Bobby’s neck veins stood out, he spluttered foam from clenched teeth and struggled in Jeremy’s arms.
“Hold on Bob. Oh God,” Jeremy wailed, “No, noo. Someone help, he’s my brother.”
Sirens shrieking and red lights flashing, the paramedic’s van arrived, whining down to a halt.
Jeremy sat huddled over Bobby and stared, dumbfounded at the chaos happening around him. As if in slow motion, the party characters played their roles and moved in delayed action. The scene, and those actors who carried it out, would create ghostly after-images. He looked into Bobby’s pleading eyes, forced a weak smile and urged, “Hang on bro, we’re graduating tomorrow.” That fading beam of light he saw would remain forever engraved in Jeremy’s memory.
Hector, during the furor, threw down his bag of drugs, grabbed Exotica, rammed through the back door and raced away in his red Ferrari.
The police came in, pushing the party people, grabbed others and dragged some away. Girls were screaming. During the commotion, Jeremy picked up the small bag of white powder and stuffed it down in his sock. When the Medics took Bobby to their van, Jeremy climbed in with them. The ambulance moved. A siren growled and began its whine.
As they raced screaming through the Los Angeles streets, Jeremy leaned close to his friend. A solitary tear crept down to pause, hanging onto his nose. He gripped Bobby’s hand and looked into his face. “I can’t let him die. We’re supposed to graduate together.”
Jeremy’s tear dropped into Bobby’s vacant, lifeless eye.
Chapter 2: OD’n CRY
Three years later in El Paso, chemist, Jeremy Wright Black studied his research conclusions and thought of the heart-breaking experience of watching Bobby die. Now he would settle the score. His keen scientist’s memory had replayed the graduation party scene many times in painful slow motion. He could never forget the pleading look in his friend’s eyes, as the cocaine passed into his brain. Like a silent cloud of black soot, that poison had smothered the life force and killed forever Bobby Black, his life long friend and happy brother.
Three years ago, why hadn’t he just grabbed Bob and told him no? We’re goin’ Bro, we’re out of here. Say goodbye.”
But the reckless impetuous Bobby Black had just laughed and said, “Aw, just one time won’t kill me, man. You’re next.”
The memories raged vivid in Jeremy’s mind. He buried his face in his hands, pounded his elbows on his desk and squeezed his aching head. “I could have saved him. But, I’m here now and–” One snort, just one time and he was gone. “They’ll all be sorry,” he growled.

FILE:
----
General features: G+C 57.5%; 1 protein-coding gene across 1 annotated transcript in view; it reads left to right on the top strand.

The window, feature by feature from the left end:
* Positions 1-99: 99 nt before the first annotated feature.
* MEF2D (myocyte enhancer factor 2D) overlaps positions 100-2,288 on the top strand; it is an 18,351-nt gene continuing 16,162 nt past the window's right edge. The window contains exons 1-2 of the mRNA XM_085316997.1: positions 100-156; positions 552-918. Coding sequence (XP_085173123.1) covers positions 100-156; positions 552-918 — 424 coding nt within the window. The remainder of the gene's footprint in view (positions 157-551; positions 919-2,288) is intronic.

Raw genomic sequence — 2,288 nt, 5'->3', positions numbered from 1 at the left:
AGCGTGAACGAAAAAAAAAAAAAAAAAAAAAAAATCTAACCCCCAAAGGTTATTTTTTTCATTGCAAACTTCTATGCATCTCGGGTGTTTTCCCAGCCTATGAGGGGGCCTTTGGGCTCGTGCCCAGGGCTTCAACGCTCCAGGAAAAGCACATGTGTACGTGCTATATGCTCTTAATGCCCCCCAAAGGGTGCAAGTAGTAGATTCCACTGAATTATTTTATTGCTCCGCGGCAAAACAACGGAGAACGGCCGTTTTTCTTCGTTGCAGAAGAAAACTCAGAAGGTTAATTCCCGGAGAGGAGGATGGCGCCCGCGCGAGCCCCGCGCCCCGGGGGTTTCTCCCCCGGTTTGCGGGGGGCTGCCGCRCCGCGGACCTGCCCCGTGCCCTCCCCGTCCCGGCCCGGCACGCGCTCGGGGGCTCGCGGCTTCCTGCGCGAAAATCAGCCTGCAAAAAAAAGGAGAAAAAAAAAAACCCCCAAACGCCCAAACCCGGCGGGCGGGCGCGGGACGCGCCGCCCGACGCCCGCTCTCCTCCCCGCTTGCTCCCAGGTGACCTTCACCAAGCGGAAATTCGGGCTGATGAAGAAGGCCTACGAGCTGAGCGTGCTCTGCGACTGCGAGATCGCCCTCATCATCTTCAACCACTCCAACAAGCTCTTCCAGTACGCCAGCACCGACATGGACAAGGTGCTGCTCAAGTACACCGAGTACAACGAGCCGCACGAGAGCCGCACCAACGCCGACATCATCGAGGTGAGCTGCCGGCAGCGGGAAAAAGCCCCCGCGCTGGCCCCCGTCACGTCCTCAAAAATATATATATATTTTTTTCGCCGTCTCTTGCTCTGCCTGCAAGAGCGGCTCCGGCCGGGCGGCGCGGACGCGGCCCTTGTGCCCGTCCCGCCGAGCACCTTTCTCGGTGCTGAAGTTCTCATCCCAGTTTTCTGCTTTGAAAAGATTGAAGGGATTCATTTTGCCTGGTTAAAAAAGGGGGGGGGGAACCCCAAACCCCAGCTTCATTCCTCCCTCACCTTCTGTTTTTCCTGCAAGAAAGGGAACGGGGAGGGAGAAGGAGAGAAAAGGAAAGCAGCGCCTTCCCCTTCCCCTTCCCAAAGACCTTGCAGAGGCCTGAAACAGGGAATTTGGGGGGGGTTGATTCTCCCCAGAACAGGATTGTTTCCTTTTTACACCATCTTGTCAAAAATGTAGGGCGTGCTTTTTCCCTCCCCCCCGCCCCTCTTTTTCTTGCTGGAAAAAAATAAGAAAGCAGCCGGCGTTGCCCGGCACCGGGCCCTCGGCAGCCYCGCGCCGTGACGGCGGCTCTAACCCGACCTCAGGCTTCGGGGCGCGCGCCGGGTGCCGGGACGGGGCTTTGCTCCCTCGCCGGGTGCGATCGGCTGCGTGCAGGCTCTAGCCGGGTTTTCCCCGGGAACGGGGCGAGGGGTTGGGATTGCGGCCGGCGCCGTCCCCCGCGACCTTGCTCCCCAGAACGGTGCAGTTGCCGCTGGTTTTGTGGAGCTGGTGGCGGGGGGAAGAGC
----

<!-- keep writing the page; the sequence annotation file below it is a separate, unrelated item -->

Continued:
Why didn’t he throw Bobby in the pool and jump on him? They could have splashed around, fighting a mock battle and maybe pushed in a girl or two. The wet four might have gone together over to Jock’s Den, to dry off and have another pitcher of beer.
Exotica, that coke-whore. Damn, she was hard to forget and Hector, the filthy son of a bitch. Who invited him to the party? I’d like to find that evil-dealer, dirty-rotten bastard and kill him. Shoot him up, stab a needle in his arm and pump him full of PCE-4u compound. Peace, Hector, peace for you. Die, you slimy, evil, inhuman– Jeremy remembered and cursed the drug pusher. It was that repugnant bastard’s rotten cocaine that killed Bobby-bro.
Jeremy pressed his temples and thought of the look in Bobby’s eyes when he’d ripped at his own throat and strangled to death. The image had played through Jeremy’s memory for more than three years but it seemed like yesterday. Now, the tears welling in Jeremy eyes were not from pity, they were from anger. He’d sworn to avenge… But how? What could he do? He was only a chemistry student then, and cocaine was everywhere.
He’d kept the captured stash of Hector’s drug and taken it to his laboratory to discover its chemical secrets. He’d promised himself that he would destroy the poison, all of it, everywhere. The simple cocaine hydrochloride molecule comes from a living plant. It’s a floral herb, which kills people. That’s what made the young scientist study it, decode and learn the coca plant’s genetic secrets.
Bobby was killed and Jeremy had gotten everything, even his Bro’s parents. Elizabeth and John Black loved Jeremy like their own son. “We’re brothers,” Bobby always told his parents, “We’re buddy-bros, for life.” The folks had caught on to it and loved Jeremy like another son.